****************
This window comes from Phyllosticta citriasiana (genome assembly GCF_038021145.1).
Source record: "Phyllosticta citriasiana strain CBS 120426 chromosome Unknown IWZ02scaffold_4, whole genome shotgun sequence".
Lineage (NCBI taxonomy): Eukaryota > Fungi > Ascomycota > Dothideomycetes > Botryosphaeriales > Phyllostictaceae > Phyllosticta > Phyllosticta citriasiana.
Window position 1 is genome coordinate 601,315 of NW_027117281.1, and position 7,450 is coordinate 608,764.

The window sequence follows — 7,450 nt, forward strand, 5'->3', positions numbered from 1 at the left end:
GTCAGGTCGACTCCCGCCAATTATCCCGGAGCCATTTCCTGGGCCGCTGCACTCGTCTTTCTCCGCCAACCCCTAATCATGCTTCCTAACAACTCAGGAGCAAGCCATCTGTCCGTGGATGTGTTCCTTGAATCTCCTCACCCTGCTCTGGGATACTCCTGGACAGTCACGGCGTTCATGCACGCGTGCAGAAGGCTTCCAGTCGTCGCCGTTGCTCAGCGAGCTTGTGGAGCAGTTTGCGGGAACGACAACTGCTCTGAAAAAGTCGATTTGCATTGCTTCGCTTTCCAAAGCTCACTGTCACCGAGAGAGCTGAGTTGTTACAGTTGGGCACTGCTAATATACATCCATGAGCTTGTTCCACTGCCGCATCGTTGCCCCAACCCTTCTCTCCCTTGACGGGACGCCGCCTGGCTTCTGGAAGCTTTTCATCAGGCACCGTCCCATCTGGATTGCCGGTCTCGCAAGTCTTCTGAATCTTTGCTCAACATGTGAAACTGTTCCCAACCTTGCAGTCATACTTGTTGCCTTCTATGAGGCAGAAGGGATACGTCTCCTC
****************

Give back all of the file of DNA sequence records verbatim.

This window comes from Phyllosticta citriasiana (genome assembly GCF_038021145.1).
Source record: "Phyllosticta citriasiana strain CBS 120426 chromosome Unknown IWZ02scaffold_4, whole genome shotgun sequence".
Lineage (NCBI taxonomy): Eukaryota > Fungi > Ascomycota > Dothideomycetes > Botryosphaeriales > Phyllostictaceae > Phyllosticta > Phyllosticta citriasiana.
Window position 1 is genome coordinate 601,315 of NW_027117281.1, and position 7,450 is coordinate 608,764.

The window sequence follows — 7,450 nt, forward strand, 5'->3', positions numbered from 1 at the left end:
GTCAGGTCGACTCCCGCCAATTATCCCGGAGCCATTTCCTGGGCCGCTGCACTCGTCTTTCTCCGCCAACCCCTAATCATGCTTCCTAACAACTCAGGAGCAAGCCATCTGTCCGTGGATGTGTTCCTTGAATCTCCTCACCCTGCTCTGGGATACTCCTGGACAGTCACGGCGTTCATGCACGCGTGCAGAAGGCTTCCAGTCGTCGCCGTTGCTCAGCGAGCTTGTGGAGCAGTTTGCGGGAACGACAACTGCTCTGAAAAAGTCGATTTGCATTGCTTCGCTTTCCAAAGCTCACTGTCACCGAGAGAGCTGAGTTGTTACAGTTGGGCACTGCTAATATACATCCATGAGCTTGTTCCACTGCCGCATCGTTGCCCCAACCCTTCTCTCCCTTGACGGGACGCCGCCTGGCTTCTGGAAGCTTTTCATCAGGCACCGTCCCATCTGGATTGCCGGTCTCGCAAGTCTTCTGAATCTTTGCTCAACATGTGAAACTGTTCCCAACCTTGCAGTCATACTTGTTGCCTTCTATGAGGCAGAAGGGATACGTCTCCTC